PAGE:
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In the study of fluid mechanics, streamlines are often drawn to visualize
the flow field. At every point in the flow field, a streamline is tangent
to the velocity vector. That is, for 2D flow in Cartesian coordinates,
The above equation can be integrated to give the equation of a streamline once the velocity field (i.e., u and v) is known. For every streamline, there is a stream function (Ψ) associated with it. The definition of the stream function will be covered in differential Conservation of Mass section.
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A streakline consists of all fluid particles
that have previously passed through a specified point. This is essentially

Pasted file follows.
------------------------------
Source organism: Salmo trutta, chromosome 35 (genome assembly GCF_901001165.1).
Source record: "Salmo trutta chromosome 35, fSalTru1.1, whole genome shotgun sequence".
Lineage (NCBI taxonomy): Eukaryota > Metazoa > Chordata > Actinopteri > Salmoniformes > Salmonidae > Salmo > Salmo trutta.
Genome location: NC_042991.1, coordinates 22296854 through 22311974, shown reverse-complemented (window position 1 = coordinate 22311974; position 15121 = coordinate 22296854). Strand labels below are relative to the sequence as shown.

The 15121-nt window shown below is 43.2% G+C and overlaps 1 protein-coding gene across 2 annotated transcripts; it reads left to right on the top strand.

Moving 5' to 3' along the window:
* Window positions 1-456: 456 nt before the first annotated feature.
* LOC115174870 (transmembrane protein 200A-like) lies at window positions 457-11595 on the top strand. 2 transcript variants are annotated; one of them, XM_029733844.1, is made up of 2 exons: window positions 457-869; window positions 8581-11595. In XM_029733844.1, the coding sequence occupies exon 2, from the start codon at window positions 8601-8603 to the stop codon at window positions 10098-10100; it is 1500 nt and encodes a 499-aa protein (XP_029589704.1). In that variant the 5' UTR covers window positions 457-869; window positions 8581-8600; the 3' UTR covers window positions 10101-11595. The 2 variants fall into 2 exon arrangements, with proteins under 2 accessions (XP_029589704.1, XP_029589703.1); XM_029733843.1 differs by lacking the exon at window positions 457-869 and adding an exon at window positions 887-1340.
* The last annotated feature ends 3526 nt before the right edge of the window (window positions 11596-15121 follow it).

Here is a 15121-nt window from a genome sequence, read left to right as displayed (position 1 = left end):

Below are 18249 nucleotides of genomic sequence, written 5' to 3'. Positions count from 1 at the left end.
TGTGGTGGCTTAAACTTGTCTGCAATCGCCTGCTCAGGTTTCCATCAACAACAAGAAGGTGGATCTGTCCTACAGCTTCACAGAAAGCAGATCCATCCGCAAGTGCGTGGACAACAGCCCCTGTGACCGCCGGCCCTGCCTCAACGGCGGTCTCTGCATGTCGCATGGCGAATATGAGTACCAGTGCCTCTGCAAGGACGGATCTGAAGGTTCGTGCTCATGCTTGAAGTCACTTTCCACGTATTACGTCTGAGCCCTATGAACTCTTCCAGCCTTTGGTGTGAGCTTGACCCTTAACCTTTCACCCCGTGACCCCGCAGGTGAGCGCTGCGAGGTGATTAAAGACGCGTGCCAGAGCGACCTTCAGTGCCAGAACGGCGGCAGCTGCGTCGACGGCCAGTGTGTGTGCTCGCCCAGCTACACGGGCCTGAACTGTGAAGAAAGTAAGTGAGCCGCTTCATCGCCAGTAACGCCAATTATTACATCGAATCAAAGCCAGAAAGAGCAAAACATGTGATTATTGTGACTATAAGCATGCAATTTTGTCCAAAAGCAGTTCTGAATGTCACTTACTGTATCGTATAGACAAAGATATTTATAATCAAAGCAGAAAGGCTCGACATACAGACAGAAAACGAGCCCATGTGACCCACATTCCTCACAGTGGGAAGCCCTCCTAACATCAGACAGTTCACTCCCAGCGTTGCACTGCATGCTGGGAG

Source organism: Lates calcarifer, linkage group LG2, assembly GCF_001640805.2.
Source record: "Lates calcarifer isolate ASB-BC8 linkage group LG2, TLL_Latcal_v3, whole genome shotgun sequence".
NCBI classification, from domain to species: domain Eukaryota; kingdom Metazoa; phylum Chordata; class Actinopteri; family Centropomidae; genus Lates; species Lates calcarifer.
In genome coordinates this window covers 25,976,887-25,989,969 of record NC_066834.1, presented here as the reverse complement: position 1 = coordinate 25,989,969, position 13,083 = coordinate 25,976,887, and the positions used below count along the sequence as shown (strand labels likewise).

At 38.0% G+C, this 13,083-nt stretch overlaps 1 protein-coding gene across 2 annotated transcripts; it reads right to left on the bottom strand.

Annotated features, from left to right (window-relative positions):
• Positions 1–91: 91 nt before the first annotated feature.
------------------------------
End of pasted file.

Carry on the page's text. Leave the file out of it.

the same as injecting dye or smoke continuosly at a given location
and observing how the dye or smoke moves along with the fluid
motion. This is a technique that is often used in experiments to visualize
the flow field.
On the other hand, the actual path that a single fluid particle takes
is referred to as the pathline, i.e., it is the trajectory of a
particular fluid particle. This is referred to as the Lagrangian viewpoint of the flow field. Experimentally,
it can be achieved by tagging a fluid particle and tracing its motion
throughout the flow field.
In general, a streamline, streakline and pathline are not the same; however, they coincide when the flow is steady.